The Cannabis Liberty Alliance believes that We the People have an inalienable right to grow and utilize cannabis within the privacy of our own homes, to address our medical needs, and to further our flourishing as human beings. Cannabis has been used for both for medical and spiritual purposes for more than five thousand years, and as such, its prohibition, which began in the Twentieth Century, should be regarded as a wanton intrusion by government into our private lives, our medical autonomy, and our spiritual practices.
The Cannabis Liberty Alliance is, first and foremost, committed to protecting the interests of medical patients, including their right to grow cannabis for their own use, to have access to cannabis through the free market, and to not face discrimination by the government, law enforcement, employers, business owners, landlords, or medical providers solely for one’s participation in a medical cannabis program or the presence of cannabis metabolites in one’s body. We are committed to patient liberty, privacy, and education.
The Cannabis Liberty Alliance is committed to working with the broader cannabis community, including businesses, trade organizations, churches, law enforcement, solo advocates and other advocacy groups. We believe that evidence-based, scientifically informed public policy is in the best interest of medical patients as well as society as a whole. We believe that laws incompatible with scientific research are unjust and are far more likely to lead to societal consequences more deleterious than what those laws sought to prevent. The so-called “war on drugs” is such an example.
The Cannabis Liberty Alliance is committed to partnering with lawmakers and regulators in developing rules for growing, processing, selling and using cannabis; but we believe these rules must always preserve patient autonomy, be based upon evidence rather than myth, and cohere with science. We are committed to promoting the truth about cannabis, public policies based upon that truth, and ending the cultural divide over cannabis that has harmed generations of Americans.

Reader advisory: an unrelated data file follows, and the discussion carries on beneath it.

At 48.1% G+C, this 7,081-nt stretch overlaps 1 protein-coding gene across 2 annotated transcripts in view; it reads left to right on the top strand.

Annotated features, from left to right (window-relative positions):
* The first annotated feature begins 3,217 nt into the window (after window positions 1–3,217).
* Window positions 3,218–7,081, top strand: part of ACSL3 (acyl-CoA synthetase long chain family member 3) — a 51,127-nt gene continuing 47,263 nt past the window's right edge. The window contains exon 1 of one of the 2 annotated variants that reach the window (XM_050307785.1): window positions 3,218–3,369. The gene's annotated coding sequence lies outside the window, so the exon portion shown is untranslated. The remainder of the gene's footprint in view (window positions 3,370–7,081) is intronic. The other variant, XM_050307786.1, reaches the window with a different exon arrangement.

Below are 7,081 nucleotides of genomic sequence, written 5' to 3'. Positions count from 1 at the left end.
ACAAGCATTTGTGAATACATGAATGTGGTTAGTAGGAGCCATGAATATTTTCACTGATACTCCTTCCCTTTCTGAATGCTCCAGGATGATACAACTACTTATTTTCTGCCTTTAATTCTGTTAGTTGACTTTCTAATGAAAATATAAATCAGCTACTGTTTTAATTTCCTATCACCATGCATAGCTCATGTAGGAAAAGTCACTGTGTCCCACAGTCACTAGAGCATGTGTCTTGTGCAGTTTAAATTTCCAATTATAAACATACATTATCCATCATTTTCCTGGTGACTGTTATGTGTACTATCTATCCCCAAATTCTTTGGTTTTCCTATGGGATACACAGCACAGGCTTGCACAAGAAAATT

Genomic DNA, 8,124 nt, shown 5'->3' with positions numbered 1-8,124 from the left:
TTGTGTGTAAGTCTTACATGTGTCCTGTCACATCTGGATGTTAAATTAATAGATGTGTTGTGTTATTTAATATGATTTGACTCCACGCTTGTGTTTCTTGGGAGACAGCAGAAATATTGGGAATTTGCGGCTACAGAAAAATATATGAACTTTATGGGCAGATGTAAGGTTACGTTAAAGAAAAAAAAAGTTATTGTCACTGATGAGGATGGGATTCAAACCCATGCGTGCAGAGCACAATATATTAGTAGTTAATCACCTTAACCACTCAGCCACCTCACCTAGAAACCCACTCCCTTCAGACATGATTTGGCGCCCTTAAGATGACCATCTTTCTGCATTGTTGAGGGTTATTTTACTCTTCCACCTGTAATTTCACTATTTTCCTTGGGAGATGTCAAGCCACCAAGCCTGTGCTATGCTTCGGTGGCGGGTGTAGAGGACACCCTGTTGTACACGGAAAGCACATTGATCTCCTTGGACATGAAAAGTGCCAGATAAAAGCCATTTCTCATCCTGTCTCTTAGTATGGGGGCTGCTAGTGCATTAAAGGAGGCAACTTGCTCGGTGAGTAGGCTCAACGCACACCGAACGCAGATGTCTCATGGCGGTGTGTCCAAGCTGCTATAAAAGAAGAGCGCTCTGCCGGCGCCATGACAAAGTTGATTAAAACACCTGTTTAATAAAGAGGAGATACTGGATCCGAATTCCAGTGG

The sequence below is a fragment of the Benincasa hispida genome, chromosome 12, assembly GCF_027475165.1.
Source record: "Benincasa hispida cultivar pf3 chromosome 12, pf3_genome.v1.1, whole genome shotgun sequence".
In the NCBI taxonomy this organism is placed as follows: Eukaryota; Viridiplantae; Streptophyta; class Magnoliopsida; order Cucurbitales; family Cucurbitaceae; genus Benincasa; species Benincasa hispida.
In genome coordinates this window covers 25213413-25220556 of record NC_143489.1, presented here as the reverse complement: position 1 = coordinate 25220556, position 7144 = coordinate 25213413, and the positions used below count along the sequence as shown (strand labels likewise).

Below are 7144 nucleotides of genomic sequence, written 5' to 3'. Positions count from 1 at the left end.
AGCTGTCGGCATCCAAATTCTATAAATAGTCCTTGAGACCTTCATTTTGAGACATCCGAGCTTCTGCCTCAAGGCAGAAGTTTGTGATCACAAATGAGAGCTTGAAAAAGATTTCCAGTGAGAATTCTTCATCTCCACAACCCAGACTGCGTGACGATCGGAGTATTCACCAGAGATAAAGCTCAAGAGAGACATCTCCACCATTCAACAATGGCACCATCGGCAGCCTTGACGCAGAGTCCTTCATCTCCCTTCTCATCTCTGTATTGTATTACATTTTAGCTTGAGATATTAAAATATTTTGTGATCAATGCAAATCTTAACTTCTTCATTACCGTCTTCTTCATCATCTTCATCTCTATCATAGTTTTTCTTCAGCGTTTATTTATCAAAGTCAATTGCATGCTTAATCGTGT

These are our commitments to the great people of America’s Heartland. We serve so that we may do our part in repairing the world.
Although we officially formed as a group in July 2019, team members are among the leading activists in the state.
In addition to Norma's service of nearly thirty years to the state, board members were active in the months leading up to the SQ 788 vote, helped to draft the "Unity Bill," testified before the Medical Marijuana Working Group during the Summer of 2018, worked with the Oklahoma Pain Society in developing a cannabis-friendly policy for physicians, authored newspaper op/eds, helped educate the public about issues related to cannabis reform, and have worked diligently in the defense of patient rights.
We regularly interact with lawmakers, regulators, key figures in the industry, members of the medical community, other advocates and advocacy groups, and law enforcement, all for the purposes of protecting patients and furthering their interests.
Chris Moe, aka Uncle Grumpy, joined Oklahoma's Medical Marijuana movement in 2017 and has emerged as one of the state's most recognized advocates and effective lobbyists for patient rights.
Norma Sapp has advocated for drug reform in Oklahoma for nearly thirty years. She has helped Oklahomans charged with possession, helped to educate law enforcement, and lobby the legislature. She continues to be the state Director of NORML and the most honored voice of the movement.
J. Blake Johnson is a founding partner at Overman Legal Group and Climb Collective Business Consultants. He received his J.D. from OU lawschool and is among the state's most highly regarded cannabis law experts.
Nathan Rees is the co-owner of Sweetleaf Health Clinic Dispensary as well as other business interests. He is a native Oklahoman and is among those in the industry most committed to patient interests.
Lawrence Pasternack, Ph.D. joined the medical marijuana movement in early 2018. He began by writing op/eds to various state newspapers and then worked with the Oklahoma Department of Health, state legislature, and physician groups in the months following the passage of SQ 788.
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